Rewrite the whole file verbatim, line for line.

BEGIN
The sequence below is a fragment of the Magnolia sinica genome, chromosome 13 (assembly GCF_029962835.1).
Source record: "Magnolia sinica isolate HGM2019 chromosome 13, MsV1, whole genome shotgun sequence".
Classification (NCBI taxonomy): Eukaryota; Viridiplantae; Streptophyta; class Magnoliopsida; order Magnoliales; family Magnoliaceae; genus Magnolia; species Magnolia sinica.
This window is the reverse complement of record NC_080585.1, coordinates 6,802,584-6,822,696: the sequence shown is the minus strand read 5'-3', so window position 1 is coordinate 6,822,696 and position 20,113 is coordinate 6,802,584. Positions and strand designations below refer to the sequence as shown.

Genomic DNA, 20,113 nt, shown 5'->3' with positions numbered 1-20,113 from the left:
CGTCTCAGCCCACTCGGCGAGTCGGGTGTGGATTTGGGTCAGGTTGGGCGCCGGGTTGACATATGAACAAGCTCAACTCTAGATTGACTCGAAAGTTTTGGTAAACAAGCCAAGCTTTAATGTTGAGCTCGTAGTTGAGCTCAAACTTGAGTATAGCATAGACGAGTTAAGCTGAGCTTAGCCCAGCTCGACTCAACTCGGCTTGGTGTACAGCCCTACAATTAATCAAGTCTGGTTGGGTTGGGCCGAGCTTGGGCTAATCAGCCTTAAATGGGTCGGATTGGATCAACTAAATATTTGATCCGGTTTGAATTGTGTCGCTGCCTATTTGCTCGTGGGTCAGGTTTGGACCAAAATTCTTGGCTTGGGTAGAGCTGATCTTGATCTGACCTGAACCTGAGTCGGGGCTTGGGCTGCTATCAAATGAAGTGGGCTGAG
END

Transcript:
The sequence below is a fragment of the Magnolia sinica genome, chromosome 13 (assembly GCF_029962835.1).
Source record: "Magnolia sinica isolate HGM2019 chromosome 13, MsV1, whole genome shotgun sequence".
Classification (NCBI taxonomy): Eukaryota; Viridiplantae; Streptophyta; class Magnoliopsida; order Magnoliales; family Magnoliaceae; genus Magnolia; species Magnolia sinica.
This window is the reverse complement of record NC_080585.1, coordinates 6,802,584-6,822,696: the sequence shown is the minus strand read 5'-3', so window position 1 is coordinate 6,822,696 and position 20,113 is coordinate 6,802,584. Positions and strand designations below refer to the sequence as shown.

Genomic DNA, 20,113 nt, shown 5'->3' with positions numbered 1-20,113 from the left:
CGTCTCAGCCCACTCGGCGAGTCGGGTGTGGATTTGGGTCAGGTTGGGCGCCGGGTTGACATATGAACAAGCTCAACTCTAGATTGACTCGAAAGTTTTGGTAAACAAGCCAAGCTTTAATGTTGAGCTCGTAGTTGAGCTCAAACTTGAGTATAGCATAGACGAGTTAAGCTGAGCTTAGCCCAGCTCGACTCAACTCGGCTTGGTGTACAGCCCTACAATTAATCAAGTCTGGTTGGGTTGGGCCGAGCTTGGGCTAATCAGCCTTAAATGGGTCGGATTGGATCAACTAAATATTTGATCCGGTTTGAATTGTGTCGCTGCCTATTTGCTCGTGGGTCAGGTTTGGACCAAAATTCTTGGCTTGGGTAGAGCTGATCTTGATCTGACCTGAACCTGAGTCGGGGCTTGGGCTGCTATCAAATGAAGTGGGCTGAG